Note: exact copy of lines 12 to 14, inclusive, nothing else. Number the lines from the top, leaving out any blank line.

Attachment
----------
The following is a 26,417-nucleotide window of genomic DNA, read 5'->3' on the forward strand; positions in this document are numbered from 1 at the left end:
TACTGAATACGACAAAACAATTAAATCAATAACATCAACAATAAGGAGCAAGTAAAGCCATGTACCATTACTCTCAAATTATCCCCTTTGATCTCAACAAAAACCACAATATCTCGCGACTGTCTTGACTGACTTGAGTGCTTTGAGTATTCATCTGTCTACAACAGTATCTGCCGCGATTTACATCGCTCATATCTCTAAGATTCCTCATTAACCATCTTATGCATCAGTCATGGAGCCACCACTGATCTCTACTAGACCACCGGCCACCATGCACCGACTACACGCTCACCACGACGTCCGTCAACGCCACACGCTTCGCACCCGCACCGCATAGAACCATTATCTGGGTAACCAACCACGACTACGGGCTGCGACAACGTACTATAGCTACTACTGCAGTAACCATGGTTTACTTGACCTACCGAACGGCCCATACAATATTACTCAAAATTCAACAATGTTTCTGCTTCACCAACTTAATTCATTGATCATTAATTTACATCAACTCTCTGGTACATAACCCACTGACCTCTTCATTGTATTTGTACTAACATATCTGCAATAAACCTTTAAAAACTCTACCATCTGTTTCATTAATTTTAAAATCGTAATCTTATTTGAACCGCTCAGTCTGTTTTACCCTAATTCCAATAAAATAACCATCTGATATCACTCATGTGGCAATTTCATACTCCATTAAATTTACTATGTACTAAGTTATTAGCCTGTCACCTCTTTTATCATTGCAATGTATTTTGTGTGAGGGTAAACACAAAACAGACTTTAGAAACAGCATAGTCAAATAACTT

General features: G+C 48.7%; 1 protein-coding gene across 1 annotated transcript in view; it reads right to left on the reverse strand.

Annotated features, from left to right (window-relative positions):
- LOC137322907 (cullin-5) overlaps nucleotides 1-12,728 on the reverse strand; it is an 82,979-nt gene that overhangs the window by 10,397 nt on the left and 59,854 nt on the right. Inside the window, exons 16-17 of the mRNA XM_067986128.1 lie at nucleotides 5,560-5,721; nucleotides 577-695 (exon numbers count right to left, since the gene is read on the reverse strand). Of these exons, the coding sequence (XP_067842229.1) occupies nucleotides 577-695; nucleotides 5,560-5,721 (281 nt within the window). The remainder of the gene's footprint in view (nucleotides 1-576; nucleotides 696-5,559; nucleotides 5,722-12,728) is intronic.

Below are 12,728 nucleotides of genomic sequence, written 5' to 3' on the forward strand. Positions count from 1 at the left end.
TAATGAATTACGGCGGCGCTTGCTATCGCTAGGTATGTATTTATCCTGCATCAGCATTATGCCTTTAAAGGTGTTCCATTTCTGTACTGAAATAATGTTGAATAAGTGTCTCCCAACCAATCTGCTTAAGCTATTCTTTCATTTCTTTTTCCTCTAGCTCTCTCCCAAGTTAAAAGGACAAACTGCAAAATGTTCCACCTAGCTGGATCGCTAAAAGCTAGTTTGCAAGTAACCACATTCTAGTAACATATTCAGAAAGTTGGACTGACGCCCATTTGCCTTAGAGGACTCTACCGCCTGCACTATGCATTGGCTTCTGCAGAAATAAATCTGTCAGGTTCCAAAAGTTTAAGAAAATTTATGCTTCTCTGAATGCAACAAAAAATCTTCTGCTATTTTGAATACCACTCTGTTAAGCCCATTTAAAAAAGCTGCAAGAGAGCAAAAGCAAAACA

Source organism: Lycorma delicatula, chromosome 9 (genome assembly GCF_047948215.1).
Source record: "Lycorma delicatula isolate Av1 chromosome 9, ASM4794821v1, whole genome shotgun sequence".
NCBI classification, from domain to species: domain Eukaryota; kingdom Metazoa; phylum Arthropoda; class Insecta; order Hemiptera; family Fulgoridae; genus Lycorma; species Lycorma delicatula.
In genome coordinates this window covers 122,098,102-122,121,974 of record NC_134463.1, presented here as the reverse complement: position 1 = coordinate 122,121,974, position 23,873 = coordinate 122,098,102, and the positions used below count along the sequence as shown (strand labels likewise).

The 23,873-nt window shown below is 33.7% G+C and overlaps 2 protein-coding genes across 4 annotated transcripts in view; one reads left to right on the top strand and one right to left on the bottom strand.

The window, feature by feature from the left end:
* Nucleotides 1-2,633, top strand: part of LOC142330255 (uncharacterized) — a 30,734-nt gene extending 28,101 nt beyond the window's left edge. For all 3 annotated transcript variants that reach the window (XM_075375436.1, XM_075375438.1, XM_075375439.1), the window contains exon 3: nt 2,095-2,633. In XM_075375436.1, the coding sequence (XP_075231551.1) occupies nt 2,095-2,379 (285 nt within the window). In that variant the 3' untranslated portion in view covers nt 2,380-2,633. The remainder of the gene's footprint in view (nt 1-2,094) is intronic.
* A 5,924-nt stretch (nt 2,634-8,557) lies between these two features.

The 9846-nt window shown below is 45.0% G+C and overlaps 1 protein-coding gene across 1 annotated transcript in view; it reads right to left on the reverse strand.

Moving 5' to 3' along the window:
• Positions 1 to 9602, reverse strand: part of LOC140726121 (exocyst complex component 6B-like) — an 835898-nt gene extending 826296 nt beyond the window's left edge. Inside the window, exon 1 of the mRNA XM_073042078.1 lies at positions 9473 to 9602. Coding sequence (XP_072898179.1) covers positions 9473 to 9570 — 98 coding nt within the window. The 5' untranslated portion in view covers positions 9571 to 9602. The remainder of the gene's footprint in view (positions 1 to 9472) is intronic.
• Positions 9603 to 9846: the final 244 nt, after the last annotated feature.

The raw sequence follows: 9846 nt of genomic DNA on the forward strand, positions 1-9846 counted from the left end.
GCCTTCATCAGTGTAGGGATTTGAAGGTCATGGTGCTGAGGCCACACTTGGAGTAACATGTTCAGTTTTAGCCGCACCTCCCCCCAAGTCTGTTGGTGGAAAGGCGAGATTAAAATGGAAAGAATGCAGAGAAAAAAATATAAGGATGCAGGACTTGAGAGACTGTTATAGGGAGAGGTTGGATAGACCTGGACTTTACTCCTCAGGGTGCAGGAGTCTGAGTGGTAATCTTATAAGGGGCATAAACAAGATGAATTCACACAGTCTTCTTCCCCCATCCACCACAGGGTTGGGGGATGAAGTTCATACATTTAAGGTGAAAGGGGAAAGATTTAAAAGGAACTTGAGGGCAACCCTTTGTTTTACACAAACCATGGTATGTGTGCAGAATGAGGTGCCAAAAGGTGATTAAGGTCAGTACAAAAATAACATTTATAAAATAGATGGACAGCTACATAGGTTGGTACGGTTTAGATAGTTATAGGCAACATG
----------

The 23,873-nt window shown below is 33.7% G+C and overlaps 2 protein-coding genes across 4 annotated transcripts in view; one reads left to right on the top strand and one right to left on the bottom strand.

The window, feature by feature from the left end:
* Nucleotides 1-2,633, top strand: part of LOC142330255 (uncharacterized) — a 30,734-nt gene extending 28,101 nt beyond the window's left edge. For all 3 annotated transcript variants that reach the window (XM_075375436.1, XM_075375438.1, XM_075375439.1), the window contains exon 3: nt 2,095-2,633. In XM_075375436.1, the coding sequence (XP_075231551.1) occupies nt 2,095-2,379 (285 nt within the window). In that variant the 3' untranslated portion in view covers nt 2,380-2,633. The remainder of the gene's footprint in view (nt 1-2,094) is intronic.